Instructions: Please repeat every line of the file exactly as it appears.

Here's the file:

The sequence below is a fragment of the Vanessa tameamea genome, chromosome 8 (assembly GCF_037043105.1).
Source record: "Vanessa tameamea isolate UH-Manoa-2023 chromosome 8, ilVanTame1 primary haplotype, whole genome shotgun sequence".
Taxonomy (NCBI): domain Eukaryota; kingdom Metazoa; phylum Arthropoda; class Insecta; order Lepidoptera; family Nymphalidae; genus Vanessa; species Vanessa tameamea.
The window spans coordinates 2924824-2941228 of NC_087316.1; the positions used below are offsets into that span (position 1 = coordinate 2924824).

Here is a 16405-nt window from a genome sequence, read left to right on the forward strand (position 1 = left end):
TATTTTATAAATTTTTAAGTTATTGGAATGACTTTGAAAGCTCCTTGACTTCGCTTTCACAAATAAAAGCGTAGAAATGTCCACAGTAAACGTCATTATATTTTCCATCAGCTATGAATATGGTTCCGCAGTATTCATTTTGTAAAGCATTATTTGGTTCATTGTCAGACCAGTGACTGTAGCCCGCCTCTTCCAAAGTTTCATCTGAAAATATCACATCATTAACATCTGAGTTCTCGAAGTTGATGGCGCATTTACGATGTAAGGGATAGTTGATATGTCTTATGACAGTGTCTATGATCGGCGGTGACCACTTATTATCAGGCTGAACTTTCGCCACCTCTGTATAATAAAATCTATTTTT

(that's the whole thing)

The sequence below is a fragment of the Vanessa tameamea genome, chromosome 8 (assembly GCF_037043105.1).
Source record: "Vanessa tameamea isolate UH-Manoa-2023 chromosome 8, ilVanTame1 primary haplotype, whole genome shotgun sequence".
Taxonomy (NCBI): domain Eukaryota; kingdom Metazoa; phylum Arthropoda; class Insecta; order Lepidoptera; family Nymphalidae; genus Vanessa; species Vanessa tameamea.
The window spans coordinates 2924824-2941228 of NC_087316.1; the positions used below are offsets into that span (position 1 = coordinate 2924824).

Here is a 16405-nt window from a genome sequence, read left to right on the forward strand (position 1 = left end):
TATTTTATAAATTTTTAAGTTATTGGAATGACTTTGAAAGCTCCTTGACTTCGCTTTCACAAATAAAAGCGTAGAAATGTCCACAGTAAACGTCATTATATTTTCCATCAGCTATGAATATGGTTCCGCAGTATTCATTTTGTAAAGCATTATTTGGTTCATTGTCAGACCAGTGACTGTAGCCCGCCTCTTCCAAAGTTTCATCTGAAAATATCACATCATTAACATCTGAGTTCTCGAAGTTGATGGCGCATTTACGATGTAAGGGATAGTTGATATGTCTTATGACAGTGTCTATGATCGGCGGTGACCACTTATTATCAGGCTGAACTTTCGCCACCTCTGTATAATAAAATCTATTTTT